Drafting patterns can be relatively simple, especially when it comes to things like bags. Being able to do this can really come in handy, especially when the fabric itself really drives a project's design direction.
I got some adorable milk bottle print ripstop fabric and discovered it was coated on the reverse when it arrived. This meant it was fully waterproof and had a nice weight to it (meaning no need for additional stabilizer). I wanted to make a bag with it, but the fabric is so unusual, I felt it needed a more unusual bag design than the same boring rectangles of most totes and pouches. So I took a cue from the print and drafted my bag to look like a milk bottle too!
Today I'm going to show how I made my custom shaped bag, but this same general technique could be applied to other shapes too for another unique look, so it's also a "how to draft patterns" tutorial as well.
- Fat Quarter of durable outer fabric (this print is from Wholeport)
- Fat Quarter of lining fabric like quilting cotton
- 3/4yd of woven strap material
- 7 inch zipper
- 10 inch x 12 inch piece of Quilter's Layout Grid (aka Grid Nonfusible Interfacing) for making the pattern. See HERE for more info on this material
- Sewing notions (rotary cutter, pins, pencil, heavy duty/denim needle, zipper foot, hand sewing needle, design ruler)
I decided on the size I wanted my bag to be and added a 1/2 inch seam allowance to all the sides so I ended up with a rectangle that was 10 inches wide by 12 inches high. Using Quilter's Layout Grid, makes the measuring really quick since it has 1 inch blocks pre-marked. To make the curved mouth & neck of the milk bottle for my pattern, I just traced my camera lens cap on one side:
and used my design ruler to curve the lower edges:
I folded the pattern in half and cut out, so that sides will be perfectly symmetrical:
Then there was a perfectly shape pattern piece to use.
I cut out two piece from my outer ripstop and lining quilting cotton. Since my pattern was translucent, it made it a lot easier to line it up just how I wanted with the print design of the fabric:
I also cut a 6 inch by 6 inch square from the lining fabric and pressed all the sides under to create a pocket for the inside of the bag. Again, my grid pattern piece made deciding the exact spot and precise spacing from all side for the pocket super easy - I just laid it on top and marked the fabric underneath for placement, then stitched the pocket into place.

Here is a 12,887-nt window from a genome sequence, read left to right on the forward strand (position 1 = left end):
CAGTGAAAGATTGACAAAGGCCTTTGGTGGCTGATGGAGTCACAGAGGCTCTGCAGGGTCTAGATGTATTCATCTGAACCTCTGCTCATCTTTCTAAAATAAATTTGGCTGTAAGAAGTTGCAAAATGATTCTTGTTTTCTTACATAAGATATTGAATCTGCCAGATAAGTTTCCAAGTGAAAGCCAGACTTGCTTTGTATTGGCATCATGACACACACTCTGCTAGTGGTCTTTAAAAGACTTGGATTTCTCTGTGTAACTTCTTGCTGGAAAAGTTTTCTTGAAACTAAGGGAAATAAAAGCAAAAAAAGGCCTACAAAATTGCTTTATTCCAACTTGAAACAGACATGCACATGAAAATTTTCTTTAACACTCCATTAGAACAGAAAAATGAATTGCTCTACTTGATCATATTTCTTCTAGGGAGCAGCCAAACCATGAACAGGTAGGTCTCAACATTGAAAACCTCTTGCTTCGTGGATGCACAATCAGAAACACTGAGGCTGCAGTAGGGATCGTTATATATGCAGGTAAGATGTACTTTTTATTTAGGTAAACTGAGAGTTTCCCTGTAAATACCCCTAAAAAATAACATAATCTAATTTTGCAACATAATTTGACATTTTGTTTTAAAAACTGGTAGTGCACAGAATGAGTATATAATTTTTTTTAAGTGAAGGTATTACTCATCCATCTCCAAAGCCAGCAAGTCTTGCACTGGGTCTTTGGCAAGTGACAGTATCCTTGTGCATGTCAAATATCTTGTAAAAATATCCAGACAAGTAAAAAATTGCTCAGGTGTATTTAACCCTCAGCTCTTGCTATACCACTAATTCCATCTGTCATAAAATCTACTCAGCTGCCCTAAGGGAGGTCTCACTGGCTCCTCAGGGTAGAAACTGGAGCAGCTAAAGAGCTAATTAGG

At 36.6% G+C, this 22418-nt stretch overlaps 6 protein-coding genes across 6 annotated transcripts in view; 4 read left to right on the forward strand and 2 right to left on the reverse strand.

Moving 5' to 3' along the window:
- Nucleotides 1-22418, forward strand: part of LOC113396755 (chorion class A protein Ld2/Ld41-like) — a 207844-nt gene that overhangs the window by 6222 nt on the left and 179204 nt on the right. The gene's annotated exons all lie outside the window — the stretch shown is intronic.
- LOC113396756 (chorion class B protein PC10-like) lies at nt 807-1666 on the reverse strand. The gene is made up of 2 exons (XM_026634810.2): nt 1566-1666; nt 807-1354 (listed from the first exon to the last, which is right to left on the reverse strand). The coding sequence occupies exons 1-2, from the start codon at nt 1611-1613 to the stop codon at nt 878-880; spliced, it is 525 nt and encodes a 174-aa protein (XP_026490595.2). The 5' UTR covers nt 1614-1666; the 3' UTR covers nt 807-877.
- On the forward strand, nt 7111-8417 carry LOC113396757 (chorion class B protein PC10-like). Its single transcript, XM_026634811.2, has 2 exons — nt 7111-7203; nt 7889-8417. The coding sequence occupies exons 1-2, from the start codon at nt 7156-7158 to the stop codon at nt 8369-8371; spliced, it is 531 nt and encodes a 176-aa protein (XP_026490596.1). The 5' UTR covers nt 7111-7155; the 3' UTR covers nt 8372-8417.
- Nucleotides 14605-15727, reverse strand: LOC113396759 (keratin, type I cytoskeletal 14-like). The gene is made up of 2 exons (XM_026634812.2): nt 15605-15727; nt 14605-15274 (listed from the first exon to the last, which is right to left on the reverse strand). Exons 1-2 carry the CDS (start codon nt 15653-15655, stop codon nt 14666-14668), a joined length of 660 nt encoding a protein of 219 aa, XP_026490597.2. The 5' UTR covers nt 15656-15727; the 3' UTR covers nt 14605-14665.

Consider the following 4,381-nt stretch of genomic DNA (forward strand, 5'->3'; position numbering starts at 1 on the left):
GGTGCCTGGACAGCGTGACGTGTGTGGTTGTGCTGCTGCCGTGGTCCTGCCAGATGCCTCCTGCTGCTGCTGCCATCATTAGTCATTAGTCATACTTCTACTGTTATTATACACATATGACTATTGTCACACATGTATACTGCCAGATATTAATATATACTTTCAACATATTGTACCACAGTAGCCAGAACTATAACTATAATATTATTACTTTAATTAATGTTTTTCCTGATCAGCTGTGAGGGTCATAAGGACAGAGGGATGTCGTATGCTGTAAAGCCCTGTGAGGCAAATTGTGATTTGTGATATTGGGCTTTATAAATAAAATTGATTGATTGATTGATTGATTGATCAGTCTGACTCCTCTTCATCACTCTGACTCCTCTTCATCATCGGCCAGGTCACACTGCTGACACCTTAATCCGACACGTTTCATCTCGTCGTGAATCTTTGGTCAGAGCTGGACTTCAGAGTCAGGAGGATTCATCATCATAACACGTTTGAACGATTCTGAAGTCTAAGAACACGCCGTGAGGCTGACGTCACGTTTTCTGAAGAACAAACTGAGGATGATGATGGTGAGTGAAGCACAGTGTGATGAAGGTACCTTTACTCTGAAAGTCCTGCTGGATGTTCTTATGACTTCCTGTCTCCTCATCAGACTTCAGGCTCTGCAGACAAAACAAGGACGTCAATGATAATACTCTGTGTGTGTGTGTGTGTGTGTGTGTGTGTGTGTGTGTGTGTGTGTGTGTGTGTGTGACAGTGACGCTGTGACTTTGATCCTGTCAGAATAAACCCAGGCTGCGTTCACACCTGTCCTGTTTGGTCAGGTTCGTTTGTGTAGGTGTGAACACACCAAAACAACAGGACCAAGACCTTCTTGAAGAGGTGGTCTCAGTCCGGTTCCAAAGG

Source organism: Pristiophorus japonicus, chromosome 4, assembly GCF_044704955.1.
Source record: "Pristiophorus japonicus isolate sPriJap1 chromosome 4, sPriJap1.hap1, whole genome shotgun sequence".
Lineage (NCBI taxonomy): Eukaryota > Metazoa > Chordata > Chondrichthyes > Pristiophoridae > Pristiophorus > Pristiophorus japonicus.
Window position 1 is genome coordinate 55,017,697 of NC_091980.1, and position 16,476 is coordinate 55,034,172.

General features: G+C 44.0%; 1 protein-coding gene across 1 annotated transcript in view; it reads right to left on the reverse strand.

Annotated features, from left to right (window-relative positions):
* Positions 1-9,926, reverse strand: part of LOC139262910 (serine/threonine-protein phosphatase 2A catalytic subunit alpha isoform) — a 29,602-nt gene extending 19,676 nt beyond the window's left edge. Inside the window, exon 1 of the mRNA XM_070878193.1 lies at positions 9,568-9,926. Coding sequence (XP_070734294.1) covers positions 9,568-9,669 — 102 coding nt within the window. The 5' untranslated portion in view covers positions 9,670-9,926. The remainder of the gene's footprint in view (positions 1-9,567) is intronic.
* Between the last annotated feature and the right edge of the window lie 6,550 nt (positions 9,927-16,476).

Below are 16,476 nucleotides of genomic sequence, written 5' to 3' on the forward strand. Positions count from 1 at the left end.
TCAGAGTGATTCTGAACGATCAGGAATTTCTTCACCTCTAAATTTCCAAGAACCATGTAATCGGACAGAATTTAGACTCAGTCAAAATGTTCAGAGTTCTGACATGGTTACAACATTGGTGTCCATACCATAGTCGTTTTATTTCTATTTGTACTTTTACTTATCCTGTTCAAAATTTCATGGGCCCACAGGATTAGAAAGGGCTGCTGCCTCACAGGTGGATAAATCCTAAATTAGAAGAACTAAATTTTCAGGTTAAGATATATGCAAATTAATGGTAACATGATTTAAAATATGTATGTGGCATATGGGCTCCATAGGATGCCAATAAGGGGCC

Using a zipper foot, I started stitching about an inch below the zipper pull and stitched all the way down.
Then I went back to the top, unzipped the zipper and stitched the remaining section of the zipper into place.
The sewn on layers got folded back to be out of the way and the same steps were repeated with remaining pieces on other side of zipper.
The bag was then opened up, matching up outside and linings and making sure the zipper was partially open. The strap was inserted at the "bottle neck" portion of the outer fabric, with the raw edges sticking out on either side and everything was pinned together:
Then the layers got stitched together. I did a 3/8 inch seam allowance on the ripstop layer and a 1/2 inch seam allowance on the lining, leaving a 2 inch gap at the bottom of lining for turning. I like the lining to be just a little smaller than the outer, so it'll lay nice & smoothly inside. Then I clipped notches around all the curves, careful to to cut into the seams:
I turned the bag right side out through the gap in the bottom of the lining and hand sewed it closed. Then I inserted the lining into the bag and it was all set.
It's a great feeling to add personal flair with your own pattern design. It really makes the project yours from start to finish. I can't wait to take this new bag out for a spin!
I'm also sharing this with my FAVE LINK PARTIES.
Click HERE to check them out!
I was not financially compensated for this post. I selected & received this fabric from my Sponsor, Wholeport, to use as I desired. The opinions are completely my own based on my experience. For my complete disclosure policy, click here.